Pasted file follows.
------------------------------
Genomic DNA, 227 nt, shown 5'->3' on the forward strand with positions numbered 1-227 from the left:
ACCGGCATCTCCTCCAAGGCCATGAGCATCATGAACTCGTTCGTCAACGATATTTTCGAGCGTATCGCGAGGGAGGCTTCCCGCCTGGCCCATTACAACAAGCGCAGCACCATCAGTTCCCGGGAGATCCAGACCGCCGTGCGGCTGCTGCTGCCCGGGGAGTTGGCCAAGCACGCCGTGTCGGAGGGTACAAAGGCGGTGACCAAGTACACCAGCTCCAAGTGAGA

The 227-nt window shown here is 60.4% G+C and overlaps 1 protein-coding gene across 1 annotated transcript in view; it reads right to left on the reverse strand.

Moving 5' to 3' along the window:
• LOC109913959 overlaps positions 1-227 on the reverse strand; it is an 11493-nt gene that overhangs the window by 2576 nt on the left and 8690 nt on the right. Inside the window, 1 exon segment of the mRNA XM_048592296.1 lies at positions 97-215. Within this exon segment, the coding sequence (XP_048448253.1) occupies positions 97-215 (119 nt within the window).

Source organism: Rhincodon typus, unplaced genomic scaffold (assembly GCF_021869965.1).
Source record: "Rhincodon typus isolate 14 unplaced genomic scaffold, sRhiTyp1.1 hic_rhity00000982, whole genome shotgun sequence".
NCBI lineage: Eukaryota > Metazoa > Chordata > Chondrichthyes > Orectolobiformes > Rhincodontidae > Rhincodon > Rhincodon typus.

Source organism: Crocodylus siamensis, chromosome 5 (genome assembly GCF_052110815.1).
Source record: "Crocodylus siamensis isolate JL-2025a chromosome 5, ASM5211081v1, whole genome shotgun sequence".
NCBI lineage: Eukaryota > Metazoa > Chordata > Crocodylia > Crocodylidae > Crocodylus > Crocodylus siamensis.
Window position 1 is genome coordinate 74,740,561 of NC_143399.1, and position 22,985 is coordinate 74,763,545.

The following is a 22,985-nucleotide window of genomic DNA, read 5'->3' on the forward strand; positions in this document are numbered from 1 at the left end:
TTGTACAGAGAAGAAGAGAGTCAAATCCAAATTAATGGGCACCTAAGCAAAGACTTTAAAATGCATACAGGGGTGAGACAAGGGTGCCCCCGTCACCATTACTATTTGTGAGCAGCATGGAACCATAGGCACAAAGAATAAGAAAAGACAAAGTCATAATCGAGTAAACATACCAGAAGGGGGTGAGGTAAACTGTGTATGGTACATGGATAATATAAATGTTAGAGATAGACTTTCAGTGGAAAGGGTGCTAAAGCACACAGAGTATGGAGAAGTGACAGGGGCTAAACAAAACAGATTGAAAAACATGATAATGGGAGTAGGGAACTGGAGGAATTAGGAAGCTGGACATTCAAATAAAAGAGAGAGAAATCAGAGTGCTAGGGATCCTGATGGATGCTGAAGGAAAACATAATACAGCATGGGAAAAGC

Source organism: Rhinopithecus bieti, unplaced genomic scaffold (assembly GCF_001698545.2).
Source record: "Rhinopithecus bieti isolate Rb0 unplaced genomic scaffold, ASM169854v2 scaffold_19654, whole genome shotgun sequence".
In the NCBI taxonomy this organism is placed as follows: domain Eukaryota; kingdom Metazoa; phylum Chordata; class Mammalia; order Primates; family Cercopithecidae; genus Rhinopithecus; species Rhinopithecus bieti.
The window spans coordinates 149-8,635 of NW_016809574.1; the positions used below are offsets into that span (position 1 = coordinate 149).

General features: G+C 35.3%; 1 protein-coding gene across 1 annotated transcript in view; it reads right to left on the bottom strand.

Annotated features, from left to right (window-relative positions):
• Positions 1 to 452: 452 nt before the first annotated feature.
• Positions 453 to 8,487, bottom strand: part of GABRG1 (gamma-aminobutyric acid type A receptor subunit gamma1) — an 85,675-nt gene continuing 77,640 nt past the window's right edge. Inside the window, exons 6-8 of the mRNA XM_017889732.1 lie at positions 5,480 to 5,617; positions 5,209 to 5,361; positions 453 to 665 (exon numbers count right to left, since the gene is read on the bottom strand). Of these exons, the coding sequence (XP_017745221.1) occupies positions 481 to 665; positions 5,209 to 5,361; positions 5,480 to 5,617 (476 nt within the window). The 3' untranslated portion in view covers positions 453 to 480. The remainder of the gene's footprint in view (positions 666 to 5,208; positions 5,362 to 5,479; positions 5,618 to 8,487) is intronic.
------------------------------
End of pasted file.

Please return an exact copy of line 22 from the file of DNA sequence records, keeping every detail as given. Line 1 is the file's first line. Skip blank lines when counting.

• Positions 453 to 8,487, bottom strand: part of GABRG1 (gamma-aminobutyric acid type A receptor subunit gamma1) — an 85,675-nt gene continuing 77,640 nt past the window's right edge. Inside the window, exons 6-8 of the mRNA XM_017889732.1 lie at positions 5,480 to 5,617; positions 5,209 to 5,361; positions 453 to 665 (exon numbers count right to left, since the gene is read on the bottom strand). Of these exons, the coding sequence (XP_017745221.1) occupies positions 481 to 665; positions 5,209 to 5,361; positions 5,480 to 5,617 (476 nt within the window). The 3' untranslated portion in view covers positions 453 to 480. The remainder of the gene's footprint in view (positions 666 to 5,208; positions 5,362 to 5,479; positions 5,618 to 8,487) is intronic.